I’d like to add one comment here (you’re actual questions have been answered already!):

The officially recognised route to “being a Welsh speaker” in Wales, via evening classes, include a timetable of 15 years to fluency for the most common “once a week” route.

15 years.

On the other hand, @elizabethlarson, you are concerned that you would struggle in a conversation after “…closing in on a year…” of learning, and only a month of listening practices.

In other words, your problem is not that you have “weak listening”, it’s because your speech is so strong after a year of hard work that your listening appears weak in comparison. In actual fact, I think that you will find once you have found the right skype partner, and the interesting radio programmes that you want to listen to, etc, you will suddenly find that your understanding starts to catch up with your extraordinarily good speaking skills.

Please remember though that listening is not something you can “work at” like speaking. You can chat to yourself subconsciously, have all kinds of extra curricular Welsh practices with making up sentences (even completely wrong ones teach you all about using and flexibility), and you can always run over old material to remember the thing that you wanted to use earlier. But listening takes its own time - all you can do is try to expose yourself to as much of other people’s Welsh as possible. Please, don’t be concerned if it seems to take an age - every second of Welsh that you hear is helping you, whether you can see your progress or not.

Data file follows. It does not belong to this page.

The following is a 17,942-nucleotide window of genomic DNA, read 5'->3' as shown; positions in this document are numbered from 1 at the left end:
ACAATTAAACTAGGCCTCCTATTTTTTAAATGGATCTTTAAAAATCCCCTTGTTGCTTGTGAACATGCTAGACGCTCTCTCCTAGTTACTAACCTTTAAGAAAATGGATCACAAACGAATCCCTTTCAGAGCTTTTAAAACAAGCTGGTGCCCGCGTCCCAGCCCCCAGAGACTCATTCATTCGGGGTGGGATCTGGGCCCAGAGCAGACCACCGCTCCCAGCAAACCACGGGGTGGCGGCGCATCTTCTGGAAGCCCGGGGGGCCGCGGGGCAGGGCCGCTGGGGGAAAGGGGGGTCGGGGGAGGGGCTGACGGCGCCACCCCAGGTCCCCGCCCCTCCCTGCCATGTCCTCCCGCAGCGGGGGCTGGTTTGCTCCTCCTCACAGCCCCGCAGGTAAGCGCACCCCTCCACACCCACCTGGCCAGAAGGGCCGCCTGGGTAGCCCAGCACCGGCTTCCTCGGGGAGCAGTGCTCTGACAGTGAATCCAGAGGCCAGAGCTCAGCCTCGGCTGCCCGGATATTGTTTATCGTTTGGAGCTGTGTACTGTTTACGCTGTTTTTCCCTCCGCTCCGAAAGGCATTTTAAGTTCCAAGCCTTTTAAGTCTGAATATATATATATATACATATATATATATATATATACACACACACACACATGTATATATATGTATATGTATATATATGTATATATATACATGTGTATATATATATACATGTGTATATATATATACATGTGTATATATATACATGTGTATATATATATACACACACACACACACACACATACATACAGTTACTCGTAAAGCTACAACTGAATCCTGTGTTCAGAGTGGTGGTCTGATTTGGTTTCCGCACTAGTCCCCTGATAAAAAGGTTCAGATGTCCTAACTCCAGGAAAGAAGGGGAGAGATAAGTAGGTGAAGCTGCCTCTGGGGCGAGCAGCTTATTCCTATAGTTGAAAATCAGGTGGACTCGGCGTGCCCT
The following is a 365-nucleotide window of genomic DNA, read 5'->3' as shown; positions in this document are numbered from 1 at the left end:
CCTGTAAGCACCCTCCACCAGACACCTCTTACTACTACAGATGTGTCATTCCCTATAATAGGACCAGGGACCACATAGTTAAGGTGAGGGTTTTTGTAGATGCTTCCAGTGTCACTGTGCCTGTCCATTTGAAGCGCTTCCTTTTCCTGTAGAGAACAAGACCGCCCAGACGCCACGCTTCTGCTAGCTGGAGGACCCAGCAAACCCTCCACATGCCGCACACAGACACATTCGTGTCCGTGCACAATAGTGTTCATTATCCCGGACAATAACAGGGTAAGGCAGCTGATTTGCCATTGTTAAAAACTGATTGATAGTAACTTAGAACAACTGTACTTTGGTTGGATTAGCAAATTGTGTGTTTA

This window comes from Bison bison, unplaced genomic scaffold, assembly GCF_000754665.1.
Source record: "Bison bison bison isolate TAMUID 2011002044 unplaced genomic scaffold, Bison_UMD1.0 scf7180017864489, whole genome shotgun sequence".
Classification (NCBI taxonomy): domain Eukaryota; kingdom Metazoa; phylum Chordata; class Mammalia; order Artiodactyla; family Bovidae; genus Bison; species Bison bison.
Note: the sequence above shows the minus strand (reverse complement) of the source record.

And most importantly, please sit back and look at what you’ve achieved already. That is extraordinary!


Hi Elizabeth,

My name is Keren and I’m from San Diego. I now live in Boston, it’s been a decade already! But if you don’t mind working out a 3 hour time difference, I’d be happy to Skype with you, or FaceTime if you have an Apple device. I completed the original courses/levels 1-3 a couple years ago, then did a one-week boot camp. I study Northern Welsh, but the boot camp I attended was with Iestyn and Cat. My daily listening practice is Pobol y Cwm, which features mostly Southern Welsh, and has given me a good deal of Deg vocabulary. I feel sort of bi-Welsh, reasonably comfortable in both. Watching the show (for purely educational purposes, of course, it’s not addicting at all! Ha!) has really boosted my Welsh listening skills, and my vocab. I’ve also messed around a smidge with new versions of the 3 levels, but haven’t gone through them properly yet.